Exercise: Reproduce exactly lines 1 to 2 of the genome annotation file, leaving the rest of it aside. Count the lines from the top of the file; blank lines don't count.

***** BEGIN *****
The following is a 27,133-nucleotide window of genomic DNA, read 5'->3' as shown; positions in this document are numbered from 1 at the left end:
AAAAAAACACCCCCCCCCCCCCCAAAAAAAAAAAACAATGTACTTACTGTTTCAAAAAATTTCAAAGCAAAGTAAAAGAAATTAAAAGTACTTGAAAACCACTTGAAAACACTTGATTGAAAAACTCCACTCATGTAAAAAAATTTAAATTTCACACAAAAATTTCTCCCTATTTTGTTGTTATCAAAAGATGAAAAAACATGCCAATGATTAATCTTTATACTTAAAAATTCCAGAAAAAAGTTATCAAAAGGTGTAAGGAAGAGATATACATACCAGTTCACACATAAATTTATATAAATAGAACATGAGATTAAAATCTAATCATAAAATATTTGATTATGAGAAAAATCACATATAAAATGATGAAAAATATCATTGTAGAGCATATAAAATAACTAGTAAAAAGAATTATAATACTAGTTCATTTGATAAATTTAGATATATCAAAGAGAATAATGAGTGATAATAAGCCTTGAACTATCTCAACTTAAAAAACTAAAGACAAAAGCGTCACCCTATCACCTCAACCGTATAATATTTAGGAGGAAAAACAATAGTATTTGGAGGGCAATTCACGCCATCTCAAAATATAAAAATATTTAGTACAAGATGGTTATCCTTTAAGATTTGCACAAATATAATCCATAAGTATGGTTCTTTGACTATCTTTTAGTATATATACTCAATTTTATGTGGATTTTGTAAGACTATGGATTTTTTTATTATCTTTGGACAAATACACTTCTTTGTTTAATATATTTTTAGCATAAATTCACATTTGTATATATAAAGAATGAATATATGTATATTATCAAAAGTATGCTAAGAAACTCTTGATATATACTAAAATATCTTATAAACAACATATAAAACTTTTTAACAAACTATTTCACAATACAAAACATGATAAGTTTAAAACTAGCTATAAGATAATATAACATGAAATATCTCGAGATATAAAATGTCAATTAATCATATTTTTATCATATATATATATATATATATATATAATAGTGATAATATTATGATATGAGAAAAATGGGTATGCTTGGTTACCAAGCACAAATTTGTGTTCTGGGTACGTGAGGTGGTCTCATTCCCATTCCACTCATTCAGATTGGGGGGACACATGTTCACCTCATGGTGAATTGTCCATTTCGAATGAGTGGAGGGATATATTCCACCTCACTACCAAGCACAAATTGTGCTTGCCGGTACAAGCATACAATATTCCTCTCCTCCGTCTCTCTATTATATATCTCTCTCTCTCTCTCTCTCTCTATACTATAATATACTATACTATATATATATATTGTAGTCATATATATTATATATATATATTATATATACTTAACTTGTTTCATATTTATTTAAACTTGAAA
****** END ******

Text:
The following is a 27,133-nucleotide window of genomic DNA, read 5'->3' as shown; positions in this document are numbered from 1 at the left end:
AAAAAAACACCCCCCCCCCCCCCAAAAAAAAAAAACAATGTACTTACTGTTTCAAAAAATTTCAAAGCAAAGTAAAAGAAATTAAAAGTACTTGAAAACCACTTGAAAACACTTGATTGAAAAACTCCACTCATGTAAAAAAATTTAAATTTCACACAAAAATTTCTCCCTATTTTGTTGTTATCAAAAGATGAAAAAACATGCCAATGATTAATCTTTATACTTAAAAATTCCAGAAAAAAGTTATCAAAAGGTGTAAGGAAGAGATATACATACCAGTTCACACATAAATTTATATAAATAGAACATGAGATTAAAATCTAATCATAAAATATTTGATTATGAGAAAAATCACATATAAAATGATGAAAAATATCATTGTAGAGCATATAAAATAACTAGTAAAAAGAATTATAATACTAGTTCATTTGATAAATTTAGATATATCAAAGAGAATAATGAGTGATAATAAGCCTTGAACTATCTCAACTTAAAAAACTAAAGACAAAAGCGTCACCCTATCACCTCAACCGTATAATATTTAGGAGGAAAAACAATAGTATTTGGAGGGCAATTCACGCCATCTCAAAATATAAAAATATTTAGTACAAGATGGTTATCCTTTAAGATTTGCACAAATATAATCCATAAGTATGGTTCTTTGACTATCTTTTAGTATATATACTCAATTTTATGTGGATTTTGTAAGACTATGGATTTTTTTATTATCTTTGGACAAATACACTTCTTTGTTTAATATATTTTTAGCATAAATTCACATTTGTATATATAAAGAATGAATATATGTATATTATCAAAAGTATGCTAAGAAACTCTTGATATATACTAAAATATCTTATAAACAACATATAAAACTTTTTAACAAACTATTTCACAATACAAAACATGATAAGTTTAAAACTAGCTATAAGATAATATAACATGAAATATCTCGAGATATAAAATGTCAATTAATCATATTTTTATCATATATATATATATATATATATATAATAGTGATAATATTATGATATGAGAAAAATGGGTATGCTTGGTTACCAAGCACAAATTTGTGTTCTGGGTACGTGAGGTGGTCTCATTCCCATTCCACTCATTCAGATTGGGGGGACACATGTTCACCTCATGGTGAATTGTCCATTTCGAATGAGTGGAGGGATATATTCCACCTCACTACCAAGCACAAATTGTGCTTGCCGGTACAAGCATACAATATTCCTCTCCTCCGTCTCTCTATTATATATCTCTCTCTCTCTCTCTCTCTCTATACTATAATATACTATACTATATATATATATTGTAGTCATATATATTATATATATATATTATATATACTTAACTTGTTTCATATTTATTTAAACTTGAAA